Geological formations on the mountain may have resembled stone tablets with writing on it. Moses took some pieces and said 'God wrote them'. The people would never have known, since they were too afraid to go up the mountain and verify the story.

    Moses may have found the tablets, left by a previous civilisation. He may have received them from an alien.

    An alternative explanation may not involve Moses at all. It is possible that the entire story of Moses was concocted many years after the alleged incident. Myth and legend constitute a large part of all religions and stories are made up and embellished through repeated tellings. In fact History is often referred to as "his story"; his referring to the entrenched power or leader of the time.

    Moses may have been smoking or eating the leaves of 'The Burning Bush'. Was mescalin around in those days?

    Oriental philosophies like Buddhism and yoga tell us (and invite us to verify personally) that there is a deep inner knowledge attainable through meditation and personal effort. Maybe Moses made the effort and had the insights but he felt that most of his people would not make this effort. So, to make it easier for them he used the 'God' idea.

    Moses had to justify his position as leader by claiming that he was God's emissary and is the only one capable of communicating with God.

    Maybe Moses had delusions of grandeur and really believed he had a private phoneline to God and that he was the chosen one to lead his people to greatness.

    Moses was a control freak who would go to any lengths to make people follow him.

    Moses just use the previous experience of the people 'what god says is what is right.' People can accept things easily. This could very possibly overtake the process of testing and measuring. Moses, if exist, is very clever brainuser.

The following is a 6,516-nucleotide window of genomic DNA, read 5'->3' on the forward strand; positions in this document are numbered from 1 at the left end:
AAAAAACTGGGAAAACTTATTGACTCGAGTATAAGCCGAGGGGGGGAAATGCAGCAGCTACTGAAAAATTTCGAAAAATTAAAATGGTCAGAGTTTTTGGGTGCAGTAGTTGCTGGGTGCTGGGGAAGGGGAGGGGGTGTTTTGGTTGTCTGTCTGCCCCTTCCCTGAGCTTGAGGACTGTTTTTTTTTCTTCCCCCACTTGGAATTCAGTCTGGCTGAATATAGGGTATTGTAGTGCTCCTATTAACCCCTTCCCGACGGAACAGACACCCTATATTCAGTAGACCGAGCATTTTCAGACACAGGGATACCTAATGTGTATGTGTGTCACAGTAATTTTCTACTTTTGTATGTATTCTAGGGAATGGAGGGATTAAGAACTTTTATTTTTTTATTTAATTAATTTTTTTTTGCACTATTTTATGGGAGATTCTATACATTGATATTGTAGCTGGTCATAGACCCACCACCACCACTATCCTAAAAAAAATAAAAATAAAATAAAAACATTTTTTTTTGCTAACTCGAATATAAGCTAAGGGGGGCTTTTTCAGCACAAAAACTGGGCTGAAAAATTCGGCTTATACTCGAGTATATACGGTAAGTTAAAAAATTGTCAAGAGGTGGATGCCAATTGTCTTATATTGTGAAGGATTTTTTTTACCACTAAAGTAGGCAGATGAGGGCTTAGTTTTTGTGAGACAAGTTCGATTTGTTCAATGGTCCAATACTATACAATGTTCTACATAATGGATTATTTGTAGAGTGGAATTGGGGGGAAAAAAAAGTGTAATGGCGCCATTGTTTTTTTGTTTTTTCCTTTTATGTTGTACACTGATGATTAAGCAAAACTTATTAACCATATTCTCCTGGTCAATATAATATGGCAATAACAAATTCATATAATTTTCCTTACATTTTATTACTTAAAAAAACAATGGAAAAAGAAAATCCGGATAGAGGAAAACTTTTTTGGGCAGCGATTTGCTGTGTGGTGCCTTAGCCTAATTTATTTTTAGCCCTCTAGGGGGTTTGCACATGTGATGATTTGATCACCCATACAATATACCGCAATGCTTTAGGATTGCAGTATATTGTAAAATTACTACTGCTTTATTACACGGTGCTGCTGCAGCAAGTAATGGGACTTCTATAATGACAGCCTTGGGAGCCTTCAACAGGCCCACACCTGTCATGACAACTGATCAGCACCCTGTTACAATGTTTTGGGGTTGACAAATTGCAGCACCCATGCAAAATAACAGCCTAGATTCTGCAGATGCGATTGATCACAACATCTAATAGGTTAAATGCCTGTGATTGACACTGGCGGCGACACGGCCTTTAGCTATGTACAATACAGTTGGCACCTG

Moses may have had a near-death experience on the mount.

    Moses may have been a poet.

    Moses was actually a slider, a time traveller from the future, who knew how the world would turn out if humanity continued down the current path, so he chose to zap back to an alternative (better) future and collect their guidelines for creating a better life. He knew, however, that the people in the time he was returning to would not believe in time travel and would accept 'the word of God' more easily.

    Moses adapted the story from another story he heard as a child. He might have taken the childhood story, changed the context and added the higher authority of coming from God so that more people would listen.

    Well Moses may have had a very lucid dream in which he imagined meeting an aspect of himself. He wanted to be in charge, as that was the manly thing to be, but thought that an expert needed to be called in. His expert was called Yahweh. Because his dream was on the mountain; there was not papyrus handy; only big stone blocks, so thinking laterally he grabbed the blocks of rock and chipped away at the code of practice he'd wanted all along for his followers. Can you tell I've been involved in Jungian dream groups too? Then again, maybe Moses had been smoking papyrus ....

    Kenny: I'm sorry but could I skip this reply coz I'm a Christian and I don't think it's right to question the Bible. Please reply. Reply: Of course you can skip this or any other question if you feel it is not right to answer. May I ask you why you feel a Christian has no right to question the bible? Kenny: Basically, to us, Christians, the Bible is our everything. It's sort of an instruction book for us ( a book of "Do"s) and all that's stated in it are true (God never lies). So by asking what alternatives I could think of to explain the case, I feel that it's like questioning God's character. Reply: Fair enough!

    I find it hard to even consider there is another explanation because I don't believe that it happened in the first place. But I guess if you need another explanation then I tender the following: Moses went to the local about 3 o'clock in the afternoon promising his wife that he would only be an hour. However he met some of his mates and they got on to the pool table and started to play pool. They kept winning and kept drinking. Before Moses knew it was 11.30 at night. Now he knew that he was going to be in deep trouble with his wife because he was late again (his wife being about 5 stone heavier than him). So he made up this story that on his way home he saw this bright light and met this Dude named God who wanted to get rid of these secrets (tablets). Now Moses, never one to walk away from an opportunity, took them as he saw it as a way to get out of a beating by his wife. That's the way the Ten Commandments' came into being.